To the families of the victims, Ethan Couch was a killer on the road, a drunken teenage driver who caused a crash that left four people dead.
To the defense, the youth is himself a victim - of "affluenza," according to one psychologist - the product of wealthy, privileged parents who never set limits for the boy.
To a judge, who sentenced Couch to 10 years' probation but no jail time, he's a defendant in need of treatment.
The decision disappointed prosecutors and stunned victims' family members, who say they feel that Couch got off too easy. Prosecutors had asked for the maximum of 20 years behind bars.
"Let's face it. ... There needs to be some justice here," Eric Boyles, who lost his wife and daughter, told CNN's "Anderson Cooper 360" on Wednesday night.
"For 25 weeks, I've been going through a healing process. And so when the verdict came out, I mean, my immediate reaction is - I'm back to week 1. We have accomplished nothing here. My healing process is out the window," he said.
Lawyers for Couch, 16, had argued that the teen's parents should share part of the blame for the crash because they never set limits for the boy and gave him everything he wanted.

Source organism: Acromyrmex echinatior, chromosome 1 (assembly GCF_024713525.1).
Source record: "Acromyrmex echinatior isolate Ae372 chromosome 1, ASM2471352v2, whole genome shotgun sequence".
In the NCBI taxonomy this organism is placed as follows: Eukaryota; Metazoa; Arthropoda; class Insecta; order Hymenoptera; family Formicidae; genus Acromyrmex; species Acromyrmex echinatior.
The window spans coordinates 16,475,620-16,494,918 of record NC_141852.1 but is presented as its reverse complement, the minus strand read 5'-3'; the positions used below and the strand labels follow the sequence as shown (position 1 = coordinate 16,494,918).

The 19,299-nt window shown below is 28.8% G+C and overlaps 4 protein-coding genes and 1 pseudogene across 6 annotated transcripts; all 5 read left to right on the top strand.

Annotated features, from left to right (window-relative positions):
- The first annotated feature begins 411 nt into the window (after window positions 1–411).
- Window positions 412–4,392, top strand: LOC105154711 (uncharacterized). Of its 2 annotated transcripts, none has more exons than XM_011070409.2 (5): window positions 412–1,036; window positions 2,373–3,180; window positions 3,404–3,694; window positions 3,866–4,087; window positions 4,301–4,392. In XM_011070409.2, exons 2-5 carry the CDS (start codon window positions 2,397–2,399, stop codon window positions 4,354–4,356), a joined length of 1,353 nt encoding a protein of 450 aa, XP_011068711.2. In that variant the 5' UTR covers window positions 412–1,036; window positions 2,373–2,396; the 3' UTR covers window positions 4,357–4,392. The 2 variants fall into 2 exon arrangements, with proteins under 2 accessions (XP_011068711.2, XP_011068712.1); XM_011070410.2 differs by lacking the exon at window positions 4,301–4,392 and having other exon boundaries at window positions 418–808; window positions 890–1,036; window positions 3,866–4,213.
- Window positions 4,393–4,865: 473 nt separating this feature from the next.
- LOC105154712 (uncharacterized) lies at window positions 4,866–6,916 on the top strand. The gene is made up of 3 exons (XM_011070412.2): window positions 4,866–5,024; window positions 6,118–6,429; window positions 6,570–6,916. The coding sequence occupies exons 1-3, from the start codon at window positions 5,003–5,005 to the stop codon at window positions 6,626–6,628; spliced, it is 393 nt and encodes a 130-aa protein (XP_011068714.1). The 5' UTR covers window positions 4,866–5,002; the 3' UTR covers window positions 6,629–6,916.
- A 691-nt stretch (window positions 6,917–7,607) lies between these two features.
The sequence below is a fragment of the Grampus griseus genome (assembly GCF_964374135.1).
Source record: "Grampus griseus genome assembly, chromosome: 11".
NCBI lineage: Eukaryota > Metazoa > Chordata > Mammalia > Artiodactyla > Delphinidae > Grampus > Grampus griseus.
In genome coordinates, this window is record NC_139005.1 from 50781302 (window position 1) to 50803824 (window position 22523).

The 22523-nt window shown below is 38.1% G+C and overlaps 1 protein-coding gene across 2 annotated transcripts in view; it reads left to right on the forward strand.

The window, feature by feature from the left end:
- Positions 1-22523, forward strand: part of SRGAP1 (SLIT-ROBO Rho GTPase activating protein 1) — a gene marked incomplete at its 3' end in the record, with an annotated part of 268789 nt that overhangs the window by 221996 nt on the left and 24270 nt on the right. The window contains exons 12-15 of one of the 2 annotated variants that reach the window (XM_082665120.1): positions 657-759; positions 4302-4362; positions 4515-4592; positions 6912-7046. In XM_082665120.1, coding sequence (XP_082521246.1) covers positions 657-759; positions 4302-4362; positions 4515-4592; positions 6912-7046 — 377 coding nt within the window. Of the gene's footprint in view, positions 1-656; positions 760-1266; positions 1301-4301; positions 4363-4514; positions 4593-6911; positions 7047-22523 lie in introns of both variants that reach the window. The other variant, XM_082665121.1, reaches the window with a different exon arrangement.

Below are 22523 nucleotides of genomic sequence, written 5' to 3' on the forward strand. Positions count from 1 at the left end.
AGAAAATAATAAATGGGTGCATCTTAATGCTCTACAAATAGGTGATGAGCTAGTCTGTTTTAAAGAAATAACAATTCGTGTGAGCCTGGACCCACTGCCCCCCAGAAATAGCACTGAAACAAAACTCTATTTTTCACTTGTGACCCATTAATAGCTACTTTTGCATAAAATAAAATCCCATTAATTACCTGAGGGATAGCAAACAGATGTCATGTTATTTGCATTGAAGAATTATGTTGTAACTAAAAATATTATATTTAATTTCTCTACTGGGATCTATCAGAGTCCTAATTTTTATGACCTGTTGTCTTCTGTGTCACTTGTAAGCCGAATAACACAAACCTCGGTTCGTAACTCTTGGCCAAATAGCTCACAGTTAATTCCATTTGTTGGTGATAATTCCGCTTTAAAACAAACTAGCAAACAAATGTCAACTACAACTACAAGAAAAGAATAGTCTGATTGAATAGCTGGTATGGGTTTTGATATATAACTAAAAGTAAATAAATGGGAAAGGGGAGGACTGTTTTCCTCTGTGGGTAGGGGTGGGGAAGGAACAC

According to CNN affiliate WFAA, a psychologist called by the defense described Couch as a product of "affluenza."
He reportedly testified that the teen's family felt wealth bought privilege, and that Couch's life could be turned around with one to two years of treatment and no contact with his parents.
Couch was sentenced by a juvenile court judge Tuesday. If he violates the terms of his probation, he could face up to 10 years of incarceration, according to a statement from the Tarrant County Criminal District Attorney's Office.
Judge Jean Boyd told the court she would not release Couch to his parents, but would work to find the teen a long-term treatment facility.
"There are absolutely no consequences for what occurred that day," said Boyles. "The primary message has to absolutely be that money and privilege can't buy justice in this country."
His wife, Hollie Boyles, and daughter, Shelby, left their home to help Breanna Mitchell, whose SUV had broken down. Brian Jennings, a youth pastor, was driving past and also stopped to help.